Don’t hate the Djokovic of now because of what young Novak did in the past. He has changed, and you need to examine your opinion of him as a result. I realize that everybody loves Federer, and I do too. I just think that Djokovic deserves a little more respect from American tennis fans as an individual. You don’t have to like him, but don’t call him classless.

 


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The Best Morning of the Year

Today is my favorite sports morning of the year. It’s the Wimbledon Men’s Final. Novak Djokovic and Roger Federer. It doesn’t get much better than this. I’ll admit, I’ve hardly watched any tennis at all in the last two weeks due to work and the World Cup, but I wouldn’t miss this match for anything. I’ve been a big fan of Djokovic for a very long time, and in 2011, at the U.S. Open Semifinal between these two that I was lucky enough to attend, I was part of an extreme minority at Arthur Ashe Stadium that day who were cheering for the Serbian against Federer.

But it will be hard to root against Roger today. The greatest tennis player ever deserves another title, and getting it at Wimbledon would be the crowning achievement for his incredible career. He is the epitome of class. And it’s impossible to root against the classiest individual in all of sports.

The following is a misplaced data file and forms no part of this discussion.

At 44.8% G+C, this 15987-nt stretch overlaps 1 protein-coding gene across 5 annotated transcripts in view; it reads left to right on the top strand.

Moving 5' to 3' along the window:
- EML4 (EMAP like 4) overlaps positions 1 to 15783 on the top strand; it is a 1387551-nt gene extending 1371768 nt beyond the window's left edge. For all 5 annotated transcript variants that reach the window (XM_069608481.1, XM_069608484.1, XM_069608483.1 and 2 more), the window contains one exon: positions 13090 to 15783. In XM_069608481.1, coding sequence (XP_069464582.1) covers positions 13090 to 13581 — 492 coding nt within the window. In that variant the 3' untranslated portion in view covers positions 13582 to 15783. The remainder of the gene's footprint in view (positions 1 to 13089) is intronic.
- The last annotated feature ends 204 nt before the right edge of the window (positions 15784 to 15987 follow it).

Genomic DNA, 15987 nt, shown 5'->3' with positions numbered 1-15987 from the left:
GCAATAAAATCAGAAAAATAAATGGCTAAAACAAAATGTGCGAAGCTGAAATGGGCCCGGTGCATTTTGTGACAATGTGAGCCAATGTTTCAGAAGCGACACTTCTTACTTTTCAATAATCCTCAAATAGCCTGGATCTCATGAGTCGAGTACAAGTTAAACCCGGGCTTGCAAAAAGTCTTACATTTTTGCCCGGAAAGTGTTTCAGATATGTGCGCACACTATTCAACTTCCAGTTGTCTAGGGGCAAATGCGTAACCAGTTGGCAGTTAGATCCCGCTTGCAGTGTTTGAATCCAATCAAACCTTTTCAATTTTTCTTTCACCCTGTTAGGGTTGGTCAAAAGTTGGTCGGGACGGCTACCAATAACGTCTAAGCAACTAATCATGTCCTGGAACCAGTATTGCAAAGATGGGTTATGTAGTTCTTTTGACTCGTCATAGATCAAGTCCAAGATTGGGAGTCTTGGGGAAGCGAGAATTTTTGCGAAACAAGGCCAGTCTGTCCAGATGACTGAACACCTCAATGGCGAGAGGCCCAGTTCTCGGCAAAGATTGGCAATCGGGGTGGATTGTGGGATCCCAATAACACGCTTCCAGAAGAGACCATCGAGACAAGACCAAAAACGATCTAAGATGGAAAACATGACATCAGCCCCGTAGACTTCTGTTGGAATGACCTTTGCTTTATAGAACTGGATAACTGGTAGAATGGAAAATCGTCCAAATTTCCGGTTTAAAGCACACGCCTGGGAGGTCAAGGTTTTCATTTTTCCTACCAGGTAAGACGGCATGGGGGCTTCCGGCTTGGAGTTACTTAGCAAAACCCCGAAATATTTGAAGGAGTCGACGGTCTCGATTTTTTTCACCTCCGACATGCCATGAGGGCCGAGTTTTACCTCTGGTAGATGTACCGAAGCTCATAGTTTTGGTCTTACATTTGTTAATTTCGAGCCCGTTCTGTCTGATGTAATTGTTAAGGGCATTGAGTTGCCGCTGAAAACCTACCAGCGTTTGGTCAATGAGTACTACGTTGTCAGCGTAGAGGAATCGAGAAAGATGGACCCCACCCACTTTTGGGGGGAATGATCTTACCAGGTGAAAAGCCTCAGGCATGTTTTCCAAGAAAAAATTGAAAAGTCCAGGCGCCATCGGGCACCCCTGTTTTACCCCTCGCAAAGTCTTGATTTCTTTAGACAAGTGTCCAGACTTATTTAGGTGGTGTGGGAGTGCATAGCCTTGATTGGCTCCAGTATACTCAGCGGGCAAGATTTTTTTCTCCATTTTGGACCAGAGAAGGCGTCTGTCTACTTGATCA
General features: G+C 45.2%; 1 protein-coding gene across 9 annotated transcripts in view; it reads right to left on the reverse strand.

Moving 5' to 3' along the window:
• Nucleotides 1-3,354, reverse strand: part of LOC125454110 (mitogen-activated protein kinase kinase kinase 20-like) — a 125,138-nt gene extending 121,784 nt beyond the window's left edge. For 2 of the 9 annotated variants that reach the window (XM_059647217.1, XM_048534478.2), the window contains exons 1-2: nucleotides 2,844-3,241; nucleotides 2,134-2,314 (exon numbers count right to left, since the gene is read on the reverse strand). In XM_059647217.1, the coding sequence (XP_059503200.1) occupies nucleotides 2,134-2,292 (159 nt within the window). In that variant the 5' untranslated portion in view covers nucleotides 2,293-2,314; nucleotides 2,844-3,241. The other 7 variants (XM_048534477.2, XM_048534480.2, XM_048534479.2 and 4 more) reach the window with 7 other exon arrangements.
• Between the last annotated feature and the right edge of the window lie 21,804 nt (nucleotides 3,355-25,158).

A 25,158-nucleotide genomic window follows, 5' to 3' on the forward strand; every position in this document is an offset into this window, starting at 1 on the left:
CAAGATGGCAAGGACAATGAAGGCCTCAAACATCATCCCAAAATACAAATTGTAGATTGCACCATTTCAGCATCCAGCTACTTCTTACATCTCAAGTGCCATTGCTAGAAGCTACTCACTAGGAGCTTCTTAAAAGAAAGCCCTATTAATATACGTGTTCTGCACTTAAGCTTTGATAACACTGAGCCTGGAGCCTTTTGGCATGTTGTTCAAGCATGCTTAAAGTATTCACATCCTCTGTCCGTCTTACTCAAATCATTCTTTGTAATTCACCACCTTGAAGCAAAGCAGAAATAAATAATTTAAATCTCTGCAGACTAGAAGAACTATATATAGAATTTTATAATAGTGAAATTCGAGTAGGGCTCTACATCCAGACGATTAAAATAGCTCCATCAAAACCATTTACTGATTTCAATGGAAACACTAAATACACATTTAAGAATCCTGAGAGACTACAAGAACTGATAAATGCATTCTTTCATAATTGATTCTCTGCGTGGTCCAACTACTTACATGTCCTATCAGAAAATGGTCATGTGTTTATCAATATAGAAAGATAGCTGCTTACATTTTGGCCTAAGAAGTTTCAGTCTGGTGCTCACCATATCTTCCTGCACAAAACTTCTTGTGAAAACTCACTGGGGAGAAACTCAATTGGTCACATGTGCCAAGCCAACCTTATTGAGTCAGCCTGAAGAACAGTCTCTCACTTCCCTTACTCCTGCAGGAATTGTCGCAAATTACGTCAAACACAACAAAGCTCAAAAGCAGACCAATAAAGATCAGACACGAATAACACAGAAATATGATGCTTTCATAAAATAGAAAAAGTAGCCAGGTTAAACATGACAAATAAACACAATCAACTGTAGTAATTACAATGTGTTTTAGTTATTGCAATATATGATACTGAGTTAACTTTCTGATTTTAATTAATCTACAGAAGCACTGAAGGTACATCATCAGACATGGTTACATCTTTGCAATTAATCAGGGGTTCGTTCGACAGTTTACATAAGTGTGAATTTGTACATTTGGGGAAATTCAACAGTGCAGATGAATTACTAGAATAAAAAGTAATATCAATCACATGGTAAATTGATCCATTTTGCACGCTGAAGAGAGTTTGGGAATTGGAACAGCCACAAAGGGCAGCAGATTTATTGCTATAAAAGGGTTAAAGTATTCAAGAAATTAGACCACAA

It’s amazing that these two have only met once at a Grand Slam Final – back in 2007 no less. Their rivalry has been a great one in recent years though, with the match that I saw at the U.S. Open in 2011 being a particularly testy affair. If you recall, Djokovic was down two sets in that match and clawed his way back, before going down two match points in the fifth. He swung as hard as he could on a return on one of Federer’s two match points – essentially giving up. However, the shot miraculously went in, and Djokovic pulled out the victory. That swing in the match turnaround is one of my favorite sports moments I have witnessed.

So I’m really not sure whom I’ll be rooting for this morning. I’ll just sit back and enjoy watching two of the best tennis players I’ll ever see in what could be their final Grand Slam Final against one another. The Federer era is rapidly coming to an end, so we all better appreciate every last second of it while we can. Whatever the outcome, I’ll be happy.